Who would have thought that Mickey Newbury would issue a 100%, crackling fresh country-pop record in 1979? Produced by Ronnie Gant with (massive) string arrangements by Alan Moore at Cowboy Jack Clement's studio, The Sail reveals that Newbury knew what it took all the time, but by the time he let his muse follow him down the commercial country rabbit hole, it was too late. The first track, "Blue Sky Shinin'," is a country love song arranged and exquisitely performed as if written for Patsy Cline. Next, "Let's Have a Party" is perhaps Newbury's anthem, not because of its title, but because it's one of the most beautiful confessional songs he's ever written. The production by Gant is straightforward and Newbury's voice is clearly in the foreground. The sound effects are replaced with layers of instrumentation and backing vocals. Newbury's relaxed delivery offers the listener a way to see just how sincere these songs are. While there are no weak cuts, the aforementioned stand out. So does "Let It Go," done in 2/4 time, beginning as a country song and ending by transforming itself inside out into a gospel shouter. The Sailor, once again, refused to sell, perhaps because it was too late, perhaps because it was too early -- Merle Haggard and George Jones made records that sounded exactly like this only three years later and scored big. As great as this record is, and as good as Newbury knew it was, it was the same old story. Nashville's radio machine wasn't having it, and therefore the public never got the chance to make up its mind. In fact, the way Newbury's entire career was handled by Nashville is evidence enough to raze the entire town and start over.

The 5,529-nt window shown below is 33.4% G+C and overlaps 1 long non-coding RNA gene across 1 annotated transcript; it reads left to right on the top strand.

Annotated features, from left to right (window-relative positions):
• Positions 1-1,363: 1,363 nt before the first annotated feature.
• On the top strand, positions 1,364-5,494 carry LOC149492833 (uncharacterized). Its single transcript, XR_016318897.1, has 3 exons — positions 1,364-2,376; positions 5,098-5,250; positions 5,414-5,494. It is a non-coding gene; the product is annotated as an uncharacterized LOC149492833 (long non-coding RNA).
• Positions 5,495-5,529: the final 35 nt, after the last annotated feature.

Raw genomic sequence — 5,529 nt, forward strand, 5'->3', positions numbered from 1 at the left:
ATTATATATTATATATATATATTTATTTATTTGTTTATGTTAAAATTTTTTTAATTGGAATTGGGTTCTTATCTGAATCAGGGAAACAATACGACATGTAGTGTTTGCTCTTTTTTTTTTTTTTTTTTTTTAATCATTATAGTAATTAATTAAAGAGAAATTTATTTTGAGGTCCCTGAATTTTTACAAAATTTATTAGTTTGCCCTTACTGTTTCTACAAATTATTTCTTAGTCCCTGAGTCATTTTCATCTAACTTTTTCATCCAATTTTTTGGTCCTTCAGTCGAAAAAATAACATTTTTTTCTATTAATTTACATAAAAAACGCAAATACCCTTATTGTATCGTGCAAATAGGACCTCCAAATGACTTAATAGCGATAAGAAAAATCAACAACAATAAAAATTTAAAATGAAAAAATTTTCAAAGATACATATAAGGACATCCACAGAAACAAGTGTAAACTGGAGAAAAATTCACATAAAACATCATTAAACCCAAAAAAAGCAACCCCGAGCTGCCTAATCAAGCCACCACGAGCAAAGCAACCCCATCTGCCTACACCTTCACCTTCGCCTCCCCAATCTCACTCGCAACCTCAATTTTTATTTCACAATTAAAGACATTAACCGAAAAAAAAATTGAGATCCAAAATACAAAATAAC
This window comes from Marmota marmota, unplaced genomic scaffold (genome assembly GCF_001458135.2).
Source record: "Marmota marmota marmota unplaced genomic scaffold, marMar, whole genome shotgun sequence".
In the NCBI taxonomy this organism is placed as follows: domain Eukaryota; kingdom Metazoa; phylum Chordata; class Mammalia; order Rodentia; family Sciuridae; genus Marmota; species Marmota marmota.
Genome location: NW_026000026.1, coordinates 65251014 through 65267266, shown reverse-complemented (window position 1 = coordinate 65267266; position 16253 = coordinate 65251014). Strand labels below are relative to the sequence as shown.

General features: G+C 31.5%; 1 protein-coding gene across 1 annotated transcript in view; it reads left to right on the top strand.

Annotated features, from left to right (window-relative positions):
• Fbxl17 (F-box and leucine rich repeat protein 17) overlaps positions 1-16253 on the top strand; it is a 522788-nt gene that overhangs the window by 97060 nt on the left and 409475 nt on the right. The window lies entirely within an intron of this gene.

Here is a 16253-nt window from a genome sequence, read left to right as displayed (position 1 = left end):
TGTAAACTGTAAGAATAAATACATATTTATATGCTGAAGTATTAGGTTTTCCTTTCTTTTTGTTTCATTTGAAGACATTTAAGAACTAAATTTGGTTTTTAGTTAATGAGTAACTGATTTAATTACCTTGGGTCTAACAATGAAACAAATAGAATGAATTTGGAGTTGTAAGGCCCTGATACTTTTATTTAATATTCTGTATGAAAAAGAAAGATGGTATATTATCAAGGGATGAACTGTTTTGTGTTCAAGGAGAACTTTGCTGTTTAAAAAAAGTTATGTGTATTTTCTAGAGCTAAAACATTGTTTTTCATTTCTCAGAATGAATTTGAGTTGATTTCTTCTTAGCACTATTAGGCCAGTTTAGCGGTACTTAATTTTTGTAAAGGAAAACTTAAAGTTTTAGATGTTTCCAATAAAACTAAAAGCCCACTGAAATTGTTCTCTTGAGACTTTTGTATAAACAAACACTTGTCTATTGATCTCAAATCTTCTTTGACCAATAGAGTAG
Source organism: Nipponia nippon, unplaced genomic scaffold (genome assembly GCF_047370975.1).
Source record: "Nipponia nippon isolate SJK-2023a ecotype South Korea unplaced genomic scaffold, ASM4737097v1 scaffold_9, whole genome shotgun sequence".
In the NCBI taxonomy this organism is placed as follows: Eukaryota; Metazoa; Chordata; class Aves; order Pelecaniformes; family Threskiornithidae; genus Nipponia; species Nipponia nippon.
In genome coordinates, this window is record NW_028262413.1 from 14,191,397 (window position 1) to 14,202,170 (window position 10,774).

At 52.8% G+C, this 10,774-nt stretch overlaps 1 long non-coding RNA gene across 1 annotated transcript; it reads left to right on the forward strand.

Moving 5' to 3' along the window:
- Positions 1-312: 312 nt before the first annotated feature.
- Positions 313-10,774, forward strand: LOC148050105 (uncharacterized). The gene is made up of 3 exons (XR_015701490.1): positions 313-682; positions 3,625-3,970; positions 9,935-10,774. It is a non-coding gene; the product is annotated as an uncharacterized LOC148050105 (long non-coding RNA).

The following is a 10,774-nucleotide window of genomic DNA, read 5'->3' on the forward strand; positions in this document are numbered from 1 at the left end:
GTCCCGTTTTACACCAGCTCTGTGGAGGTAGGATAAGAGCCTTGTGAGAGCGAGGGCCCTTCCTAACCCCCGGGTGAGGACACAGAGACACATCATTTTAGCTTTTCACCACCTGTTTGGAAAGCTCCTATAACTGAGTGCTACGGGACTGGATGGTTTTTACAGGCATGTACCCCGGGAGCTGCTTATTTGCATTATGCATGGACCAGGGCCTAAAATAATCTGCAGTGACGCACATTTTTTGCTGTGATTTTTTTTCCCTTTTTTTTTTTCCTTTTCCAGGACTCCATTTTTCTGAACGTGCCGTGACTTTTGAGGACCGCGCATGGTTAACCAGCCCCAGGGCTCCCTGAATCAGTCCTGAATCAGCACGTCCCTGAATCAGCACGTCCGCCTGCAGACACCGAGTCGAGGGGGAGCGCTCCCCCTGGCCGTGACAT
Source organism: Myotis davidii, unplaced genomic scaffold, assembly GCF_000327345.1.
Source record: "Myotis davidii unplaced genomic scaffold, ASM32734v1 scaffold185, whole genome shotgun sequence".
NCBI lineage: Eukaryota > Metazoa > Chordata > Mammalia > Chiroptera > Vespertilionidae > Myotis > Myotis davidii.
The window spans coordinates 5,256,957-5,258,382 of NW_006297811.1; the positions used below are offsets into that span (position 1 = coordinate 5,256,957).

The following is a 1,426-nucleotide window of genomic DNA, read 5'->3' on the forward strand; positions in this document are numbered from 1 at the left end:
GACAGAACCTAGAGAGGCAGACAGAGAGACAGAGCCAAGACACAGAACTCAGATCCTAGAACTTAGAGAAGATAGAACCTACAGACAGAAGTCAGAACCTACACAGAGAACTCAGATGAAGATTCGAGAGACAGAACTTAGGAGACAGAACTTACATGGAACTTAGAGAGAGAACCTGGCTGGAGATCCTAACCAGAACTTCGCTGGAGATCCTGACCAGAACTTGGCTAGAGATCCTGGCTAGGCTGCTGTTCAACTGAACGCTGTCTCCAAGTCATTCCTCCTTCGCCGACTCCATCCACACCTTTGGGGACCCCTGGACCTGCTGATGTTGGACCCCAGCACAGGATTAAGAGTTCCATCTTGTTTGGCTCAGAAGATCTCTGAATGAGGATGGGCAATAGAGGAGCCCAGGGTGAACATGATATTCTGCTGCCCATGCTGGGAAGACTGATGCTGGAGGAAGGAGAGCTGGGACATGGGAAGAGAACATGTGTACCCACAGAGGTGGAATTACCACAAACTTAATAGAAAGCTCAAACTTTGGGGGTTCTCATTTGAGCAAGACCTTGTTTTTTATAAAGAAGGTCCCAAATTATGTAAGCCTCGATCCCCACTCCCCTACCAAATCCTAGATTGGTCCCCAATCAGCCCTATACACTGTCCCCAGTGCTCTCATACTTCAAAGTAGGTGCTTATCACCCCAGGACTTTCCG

AllMusic Review by Thom Jurek